Exciting news! My little collection “Ladybird, Ladybird” is officially published and available for purchase from Anstruther Press. Thanks so much to Jim Johnstone and editors for making this happen! 🐞
Copies are 10$ and can be ordered here. Check out their other chapbooks while you’re at it, this press produces beautiful work.
I have a new poem up at Spilt Milk (Milk Press Books, the press of the Poetry Society of New York).
The piece is loosely based on the story of Mary Webster, one of the better known women to be executed in the Salem Witch Trials. It is said that Mary was hung from a tree for hours and until they were sure she was dead, then she climbed down from the tree and survived, which is how she got the nick-name “Half-Hanged Mary” Margaret Atwood wrote an incredible poem titled by Mary’s nickname.
When I picked up The Honey Farm, I was instantly drawn in by the beautiful botanical cover. When I read the description, I was even more excited; there aren’t many things that I find more fascinating than bees and plagues.
The first character we are introduced to is named Cynthia. She owns an isolated honey farm that is experiencing unprecedented drought and thus a drop in honey production and sales. She puts out a call for helpers in the form of a poster to try and boost production for the summer. Her helpers will receive free room and board on the condition that they work on the farm. Cynthia presents the farm as an artists’ colony, attracting a very specific type of helper. This cryptic invitation mirrors Jackson’s The Haunting of Hill House in that the invitees are given very little information, yet feel drawn to the farm like bees to the hive. The two characters that are given the most attention are Sylvia and Ibrahim (bring on the biblical references) who are both young and trying to get away from their stifling families. Sylvia and Ibrahim begin a romantic relationship while the helpers slowly abandon the farm one by one. First, because of bloody water shooting from the pipes, then a hoard of frogs descending on the house, until each of the biblical plagues and pestilences are fulfilled.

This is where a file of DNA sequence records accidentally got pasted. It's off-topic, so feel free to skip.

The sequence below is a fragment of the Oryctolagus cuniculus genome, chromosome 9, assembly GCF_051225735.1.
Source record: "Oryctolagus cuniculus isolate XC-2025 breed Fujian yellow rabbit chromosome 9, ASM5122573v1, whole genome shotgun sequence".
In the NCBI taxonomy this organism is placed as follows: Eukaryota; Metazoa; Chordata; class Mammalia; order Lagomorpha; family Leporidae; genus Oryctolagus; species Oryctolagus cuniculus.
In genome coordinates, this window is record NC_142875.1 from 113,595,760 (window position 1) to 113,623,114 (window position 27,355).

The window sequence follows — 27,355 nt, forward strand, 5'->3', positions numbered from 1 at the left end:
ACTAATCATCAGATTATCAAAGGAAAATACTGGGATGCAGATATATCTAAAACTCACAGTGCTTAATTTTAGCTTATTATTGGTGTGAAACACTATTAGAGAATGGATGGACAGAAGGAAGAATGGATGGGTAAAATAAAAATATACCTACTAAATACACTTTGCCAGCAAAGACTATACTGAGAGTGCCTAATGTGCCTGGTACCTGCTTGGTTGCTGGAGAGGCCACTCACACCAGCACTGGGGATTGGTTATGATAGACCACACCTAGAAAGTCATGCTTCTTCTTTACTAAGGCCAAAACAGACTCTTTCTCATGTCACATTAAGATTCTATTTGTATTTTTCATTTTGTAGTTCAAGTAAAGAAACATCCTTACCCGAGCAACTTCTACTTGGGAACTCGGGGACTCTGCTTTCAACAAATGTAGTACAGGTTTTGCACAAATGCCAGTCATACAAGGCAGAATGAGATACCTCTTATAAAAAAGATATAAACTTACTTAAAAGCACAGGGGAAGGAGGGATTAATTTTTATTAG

“Everything dies. And we have to learn to love the world anyway.”